In FIGS. 120, b, c and d, all code plates 8, 4, 2 and l are considered in an overlapped relationship. FIGS. 12a, )5, c and d are composite representations of the respective FIGURES lOa-lla, 10l111b, -110, and 10d-l 1d, respectively.

It will be noted that if the plates 8 and 4, as represented in FIG. 10a and the plates 2 and l, as represented in FIG. 11a are combined as shown in FIG. 120, only one-sixteenth of the large square AEFG will remain open, that is the 0 position. Similarly, if the plates 8 and 4, as represented in FIG. 10b and the plates 2 and l as represented in FIG. 11b are combined as shown in FIG. 1212, a difiFerent, but only one, one-sixteenth square area, designated 5 will be open.

In a similar manner, all other fourteen small open square areas within a one-inch square may be established according to the diagram shown in FIG. 4, by appropriate positioning of the plates 8, 4, 2 and 1.

In addition, a corresponding open small square area will be established in all of the other thirty-four larger squares within the display area ABCD in FIG. 1, which correspond to the typical square AEFG.

A display device in which the basic principles of the present invention are enlarged, so that many more characters may be displayed, is illustrated in FIG. 13 and FIG. 14 in conjunction with FIG. 15 and FIG. 16.

The device of FIG. 13 operates on principles similar to those already discussed. Additional capacity has been achieved in the device of FIG. 13 by providing two additional code plates A and B which are evidenced by the A and B extensions at the lower end of the housing 81, in FIG. 13.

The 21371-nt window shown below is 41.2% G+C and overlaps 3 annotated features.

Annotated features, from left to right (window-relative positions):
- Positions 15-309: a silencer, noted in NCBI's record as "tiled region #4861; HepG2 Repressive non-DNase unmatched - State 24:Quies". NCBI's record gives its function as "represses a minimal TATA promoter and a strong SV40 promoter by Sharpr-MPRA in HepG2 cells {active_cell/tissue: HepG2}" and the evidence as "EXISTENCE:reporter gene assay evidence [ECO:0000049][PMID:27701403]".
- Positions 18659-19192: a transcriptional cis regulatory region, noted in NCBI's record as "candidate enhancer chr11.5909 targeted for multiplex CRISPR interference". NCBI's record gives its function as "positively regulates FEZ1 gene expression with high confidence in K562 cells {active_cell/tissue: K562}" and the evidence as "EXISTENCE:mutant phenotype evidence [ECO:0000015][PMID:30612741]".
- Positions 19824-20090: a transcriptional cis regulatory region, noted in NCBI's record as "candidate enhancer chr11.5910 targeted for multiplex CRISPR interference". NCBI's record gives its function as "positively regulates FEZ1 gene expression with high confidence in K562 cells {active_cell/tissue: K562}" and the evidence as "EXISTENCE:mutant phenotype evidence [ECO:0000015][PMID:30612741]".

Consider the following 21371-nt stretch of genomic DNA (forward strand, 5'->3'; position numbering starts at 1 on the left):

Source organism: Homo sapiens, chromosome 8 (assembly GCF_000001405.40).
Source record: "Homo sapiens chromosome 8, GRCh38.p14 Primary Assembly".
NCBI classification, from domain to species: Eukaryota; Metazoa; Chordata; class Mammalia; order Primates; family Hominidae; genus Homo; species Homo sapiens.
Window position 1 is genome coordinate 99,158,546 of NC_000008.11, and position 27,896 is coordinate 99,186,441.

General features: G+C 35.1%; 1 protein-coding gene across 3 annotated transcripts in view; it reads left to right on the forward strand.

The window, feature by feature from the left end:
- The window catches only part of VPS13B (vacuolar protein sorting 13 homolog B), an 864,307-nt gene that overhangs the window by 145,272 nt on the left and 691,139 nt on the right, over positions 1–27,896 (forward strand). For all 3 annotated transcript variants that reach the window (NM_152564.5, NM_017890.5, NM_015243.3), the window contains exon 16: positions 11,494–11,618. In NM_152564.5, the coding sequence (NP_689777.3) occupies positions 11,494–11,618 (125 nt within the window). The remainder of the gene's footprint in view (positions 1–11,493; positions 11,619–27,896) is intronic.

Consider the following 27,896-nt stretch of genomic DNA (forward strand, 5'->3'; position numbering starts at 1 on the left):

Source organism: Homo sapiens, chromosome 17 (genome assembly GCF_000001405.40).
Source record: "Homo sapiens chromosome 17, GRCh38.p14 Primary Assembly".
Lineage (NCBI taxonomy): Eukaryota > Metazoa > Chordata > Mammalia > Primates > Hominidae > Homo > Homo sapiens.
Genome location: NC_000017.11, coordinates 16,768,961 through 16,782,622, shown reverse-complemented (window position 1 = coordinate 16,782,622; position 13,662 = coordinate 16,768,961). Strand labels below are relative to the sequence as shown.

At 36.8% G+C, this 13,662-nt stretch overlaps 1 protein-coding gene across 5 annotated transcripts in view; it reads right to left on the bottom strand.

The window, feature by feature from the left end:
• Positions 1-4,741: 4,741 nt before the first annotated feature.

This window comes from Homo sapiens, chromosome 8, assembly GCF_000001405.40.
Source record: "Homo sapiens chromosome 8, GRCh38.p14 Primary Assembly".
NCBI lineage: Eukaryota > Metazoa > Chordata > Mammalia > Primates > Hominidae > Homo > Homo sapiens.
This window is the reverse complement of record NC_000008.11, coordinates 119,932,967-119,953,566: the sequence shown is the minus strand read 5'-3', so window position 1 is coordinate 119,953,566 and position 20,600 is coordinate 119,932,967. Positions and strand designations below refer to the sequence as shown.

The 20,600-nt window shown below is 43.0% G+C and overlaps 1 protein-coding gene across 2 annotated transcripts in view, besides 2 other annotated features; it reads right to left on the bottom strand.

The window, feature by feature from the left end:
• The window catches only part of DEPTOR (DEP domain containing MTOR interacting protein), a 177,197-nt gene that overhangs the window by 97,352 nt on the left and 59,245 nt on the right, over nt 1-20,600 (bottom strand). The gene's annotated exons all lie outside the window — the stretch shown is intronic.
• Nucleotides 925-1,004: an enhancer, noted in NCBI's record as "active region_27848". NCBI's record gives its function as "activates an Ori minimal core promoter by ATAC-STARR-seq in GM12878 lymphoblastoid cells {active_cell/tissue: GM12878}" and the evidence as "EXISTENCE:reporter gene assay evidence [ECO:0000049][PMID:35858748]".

The plates A and B would be slidably positioned within the housing 81 like the code plates 8, 4, 2 and l. A code mask CM would also be provided, as shown in FIG. 14. The details of the opaque and open areas within the typical square AEFG on code plates A and B may be derived from FIG. 15 and FIG. 16, respectively.

Each of the code plates A and B is formed of opaque areas and open areas arranged in particular and different checkerboard configurations.

It is apparent that if the squares AEFG on the two plates A and B are superimposed over the plates 8, 4, 2 and 1 in FIG. 12a, an area smaller than the previously discussed 0 area in FIG. 12a will remain open. The area which remains open will be 1/2 or of the total AEFG area. By proper movement of all six code plate A, B, 8, 4, 2 and 1, any one of sixty-four possible small areas within the larger square AEFG may be selected and a similarly located small area will be open in each of the other thirty-four square areas which correspond to the area AEFG and which comprise the total display area ABCD in FIG. 13.